Poetry Friday: 1932 meets 2011 in a conversation about God

Two things caught my eye this week.  One is that 1932 was the date on which Thomas Hardy’s collected poems were published—I spent a whole quarter reading Hardy for a seminar as an English major, and this brought to mind many poems I recall.  The other is an exceptionally brief poem by my poet-friend, Katherine Grace Bond, whose work appeared on this blog several weeks ago—the poem is so brief, I think it might be the briefest I’ve ever included on these Friday posts (maybe even including the haiku Friday).  I am interested in the juxtaposition of these two brief poems, and will say more after you’ve seen them.  First, Hardy’s entry, a sonnet entitled “Hap”:

If but some vengeful god would call to me
From up the sky, and laugh: “Thou suffering thing,
Know that thy sorrow is my ecstasy,
That thy love’s loss is my hate’s profiting!”

Then would I bear, and clench myself, and die,
Steeled by the sense of ire unmerited;
Half-eased, too, that a Powerfuller than I
Had willed and meted me the tears I shed.

But not so. How arrives it joy lies slain,
And why unblooms the best hope ever sown?
—Crass Casualty obstructs the sun and rain,
And dicing Time for gladness casts a moan…
These purblind Doomsters had as readily strown
Blisses about my pilgrimage as pain.

And now the rejoinder, an untitled poem from Katherine:

That wolf is fierce
Is not a lapse in the conscience
Of God.

What interests me on both counts is that Hardy and Katherine take the apparent cruelty of the universe to be a comment on God, but they take it in remarkably different directions.  Hardy’s “Hap” (as in “chance”) is the bold, angry poem of a bold, angry young man—he wishes that the savagery and death of the world around him really was associated with God, chosen by that God specifically because it pleases God to harm someone like Hardy.  Then, he feels, he could get really righteously indignant at how unfair it is to be crushed by someone he is powerless to resist: heck, it would be a bit of a relief, actually, to realize that there’s a malevolent entity responsible for his pain.  He laments, then, that there is no such being.  That, instead, his pains are impersonal, foisted upon him mindlessly by chance and chaos and the laws of probability.  Because, he thinks, somewhere (according to probability) people should be having a fine time of it—it’s not clear to me if he thinks there are such fortunates (and he’s sad not to be one of them) or if all human beings seem to have drawn a bad hand.  Regardless, it’s a pretty depressing view of the world, though plenty of folks would call it “grimly realistic”.

Katherine, on the other hand, is showing us faith in about as pure a form as it can exist.  She acknowledges the existence of danger and potential harm, and notes serenely that it is within some larger plan—in effect, that pain is no argument against the goodness of God.  I call this “pure” faith, meaning that it is about as concentrated and direct a form as I can envision, because the poem gives no indication that there is an explanation about to be given.  The faithful might argue that this is because no such explanation is needed.  The cynical (Hardy among them) might claim it’s because the claim is indefensible.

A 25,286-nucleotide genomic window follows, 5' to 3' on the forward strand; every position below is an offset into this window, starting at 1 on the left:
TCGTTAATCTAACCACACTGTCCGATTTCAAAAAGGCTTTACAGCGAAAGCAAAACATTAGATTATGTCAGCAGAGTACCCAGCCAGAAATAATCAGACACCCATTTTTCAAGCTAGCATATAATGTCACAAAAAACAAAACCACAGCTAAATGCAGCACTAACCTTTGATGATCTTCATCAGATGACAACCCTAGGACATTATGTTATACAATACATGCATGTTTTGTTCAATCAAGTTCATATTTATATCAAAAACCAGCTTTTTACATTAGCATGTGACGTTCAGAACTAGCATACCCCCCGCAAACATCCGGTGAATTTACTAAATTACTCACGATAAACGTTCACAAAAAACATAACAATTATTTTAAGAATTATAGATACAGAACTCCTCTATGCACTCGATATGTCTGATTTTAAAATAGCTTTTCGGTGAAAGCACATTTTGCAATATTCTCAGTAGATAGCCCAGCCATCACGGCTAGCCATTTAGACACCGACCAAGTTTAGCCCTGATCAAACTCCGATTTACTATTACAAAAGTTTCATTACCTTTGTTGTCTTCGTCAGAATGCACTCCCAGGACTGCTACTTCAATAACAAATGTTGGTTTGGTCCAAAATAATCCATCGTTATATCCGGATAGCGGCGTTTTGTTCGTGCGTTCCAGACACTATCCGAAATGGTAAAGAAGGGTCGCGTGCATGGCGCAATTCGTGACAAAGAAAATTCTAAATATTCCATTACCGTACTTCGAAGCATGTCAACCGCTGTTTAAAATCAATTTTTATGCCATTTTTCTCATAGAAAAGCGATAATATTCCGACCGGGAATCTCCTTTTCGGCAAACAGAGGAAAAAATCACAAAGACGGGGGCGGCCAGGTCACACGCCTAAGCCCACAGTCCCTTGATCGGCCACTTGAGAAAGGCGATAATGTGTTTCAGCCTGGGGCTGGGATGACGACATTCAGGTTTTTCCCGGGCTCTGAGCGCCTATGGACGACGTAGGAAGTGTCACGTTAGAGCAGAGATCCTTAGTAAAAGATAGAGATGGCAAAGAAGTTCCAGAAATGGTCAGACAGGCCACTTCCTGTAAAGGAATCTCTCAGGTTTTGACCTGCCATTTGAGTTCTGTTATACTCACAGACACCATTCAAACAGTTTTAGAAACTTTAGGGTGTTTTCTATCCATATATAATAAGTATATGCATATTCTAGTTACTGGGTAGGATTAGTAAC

I’m going to admit that I’m personally a bit disappointed by Katherine’s poem.  I like the idea that art can explore questions like this.  Poems can be particularly good for this—we can live with a level of philosophy and abstraction in verse that I think is really hard to sustain in prose without becoming dry.  I remember how strange and sad “Hap” was for me as a teenager…how I could understand Hardy’s sentiment that pain is easier to take when you can identify it with an enemy, but how I felt abandoned by the poet in the last stanza.  The sonnet accepts the void, but I couldn’t see why he did.  Why not, at least, believe in the angry God?  It’s a question to pose to any existentialist, I suppose.  Hardy certainly wasn’t the thinker that Kierkegaard or Sartre were, but I think he’s grappling with the same issues.

That’s why I wanted Katherine’s poem to take them on a bit more forcefully.  It’s too calm for me—the problem of pain is too large to be encapsulated in that abbreviated form.  I can understand (and even share) the confidence that pain and death do not, by themselves, constitute an  argument that God is not good.  But I think it’s so human a problem, and so difficult a topic, that a poet needs, like an algebra student, to “show her work”, and not just provide the answer.  I think the poem must have arisen from a larger context for Katherine—maybe it’s a response to other things she’s written, or to experiences she’s had, or to a question or a comment from a friend.  Wherever that context is, I want to see it peeping into the poem.  I’m glad she wrote this poem, since it sparked me to look at it and at Hardy, and to think on both a bit.  But I don’t think it did for me what Katherine wanted it to.  At the least, I can say that it didn’t do for me what I think I wanted it to.  Perhaps the audience is partly to blame for this, but what can he do, other than report his honest reaction?  Well, I hope this gives rise to some thoughts, and perhaps a comment or two from you all out there.  In the meantime, enjoy a wonderful autumn weekend—bundle up, it’s getting chilly out there.